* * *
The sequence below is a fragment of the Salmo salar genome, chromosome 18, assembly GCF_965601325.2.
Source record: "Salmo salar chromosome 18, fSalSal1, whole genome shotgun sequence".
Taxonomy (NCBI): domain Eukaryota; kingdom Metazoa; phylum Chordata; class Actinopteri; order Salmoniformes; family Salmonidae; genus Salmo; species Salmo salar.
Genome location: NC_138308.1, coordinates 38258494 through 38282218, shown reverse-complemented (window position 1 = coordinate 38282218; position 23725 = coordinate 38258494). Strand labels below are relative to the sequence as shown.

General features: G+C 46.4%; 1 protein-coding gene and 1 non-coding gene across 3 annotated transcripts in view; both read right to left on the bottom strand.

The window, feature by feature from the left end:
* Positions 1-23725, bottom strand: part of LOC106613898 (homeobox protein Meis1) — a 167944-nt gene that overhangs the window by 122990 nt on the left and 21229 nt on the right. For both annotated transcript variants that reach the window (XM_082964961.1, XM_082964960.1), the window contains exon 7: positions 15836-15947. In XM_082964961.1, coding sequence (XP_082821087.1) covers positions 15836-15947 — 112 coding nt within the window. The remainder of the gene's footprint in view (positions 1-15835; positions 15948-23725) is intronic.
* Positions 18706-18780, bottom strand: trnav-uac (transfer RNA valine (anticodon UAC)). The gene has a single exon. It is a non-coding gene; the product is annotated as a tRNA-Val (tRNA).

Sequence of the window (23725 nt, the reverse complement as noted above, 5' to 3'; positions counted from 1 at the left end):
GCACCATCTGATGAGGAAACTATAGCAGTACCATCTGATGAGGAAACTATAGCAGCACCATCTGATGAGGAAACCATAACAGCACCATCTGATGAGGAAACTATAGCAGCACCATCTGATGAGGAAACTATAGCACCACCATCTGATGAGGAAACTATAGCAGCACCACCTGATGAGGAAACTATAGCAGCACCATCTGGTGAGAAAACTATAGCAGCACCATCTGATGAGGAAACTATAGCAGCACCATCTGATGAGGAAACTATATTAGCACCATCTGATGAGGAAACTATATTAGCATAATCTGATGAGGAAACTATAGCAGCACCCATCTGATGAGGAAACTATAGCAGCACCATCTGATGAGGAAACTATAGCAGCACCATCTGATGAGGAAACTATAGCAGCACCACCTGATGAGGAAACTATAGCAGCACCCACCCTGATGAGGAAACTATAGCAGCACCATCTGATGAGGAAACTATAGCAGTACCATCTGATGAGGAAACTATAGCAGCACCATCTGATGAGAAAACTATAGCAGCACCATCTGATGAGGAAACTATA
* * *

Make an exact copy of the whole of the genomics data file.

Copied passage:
The sequence below is a fragment of the Salmo salar genome, chromosome 18, assembly GCF_965601325.2.
Source record: "Salmo salar chromosome 18, fSalSal1, whole genome shotgun sequence".
Taxonomy (NCBI): domain Eukaryota; kingdom Metazoa; phylum Chordata; class Actinopteri; order Salmoniformes; family Salmonidae; genus Salmo; species Salmo salar.
Genome location: NC_138308.1, coordinates 38258494 through 38282218, shown reverse-complemented (window position 1 = coordinate 38282218; position 23725 = coordinate 38258494). Strand labels below are relative to the sequence as shown.

General features: G+C 46.4%; 1 protein-coding gene and 1 non-coding gene across 3 annotated transcripts in view; both read right to left on the bottom strand.

The window, feature by feature from the left end:
* Positions 1-23725, bottom strand: part of LOC106613898 (homeobox protein Meis1) — a 167944-nt gene that overhangs the window by 122990 nt on the left and 21229 nt on the right. For both annotated transcript variants that reach the window (XM_082964961.1, XM_082964960.1), the window contains exon 7: positions 15836-15947. In XM_082964961.1, coding sequence (XP_082821087.1) covers positions 15836-15947 — 112 coding nt within the window. The remainder of the gene's footprint in view (positions 1-15835; positions 15948-23725) is intronic.
* Positions 18706-18780, bottom strand: trnav-uac (transfer RNA valine (anticodon UAC)). The gene has a single exon. It is a non-coding gene; the product is annotated as a tRNA-Val (tRNA).

Sequence of the window (23725 nt, the reverse complement as noted above, 5' to 3'; positions counted from 1 at the left end):
GCACCATCTGATGAGGAAACTATAGCAGTACCATCTGATGAGGAAACTATAGCAGCACCATCTGATGAGGAAACCATAACAGCACCATCTGATGAGGAAACTATAGCAGCACCATCTGATGAGGAAACTATAGCACCACCATCTGATGAGGAAACTATAGCAGCACCACCTGATGAGGAAACTATAGCAGCACCATCTGGTGAGAAAACTATAGCAGCACCATCTGATGAGGAAACTATAGCAGCACCATCTGATGAGGAAACTATATTAGCACCATCTGATGAGGAAACTATATTAGCATAATCTGATGAGGAAACTATAGCAGCACCCATCTGATGAGGAAACTATAGCAGCACCATCTGATGAGGAAACTATAGCAGCACCATCTGATGAGGAAACTATAGCAGCACCACCTGATGAGGAAACTATAGCAGCACCCACCCTGATGAGGAAACTATAGCAGCACCATCTGATGAGGAAACTATAGCAGTACCATCTGATGAGGAAACTATAGCAGCACCATCTGATGAGAAAACTATAGCAGCACCATCTGATGAGGAAACTATA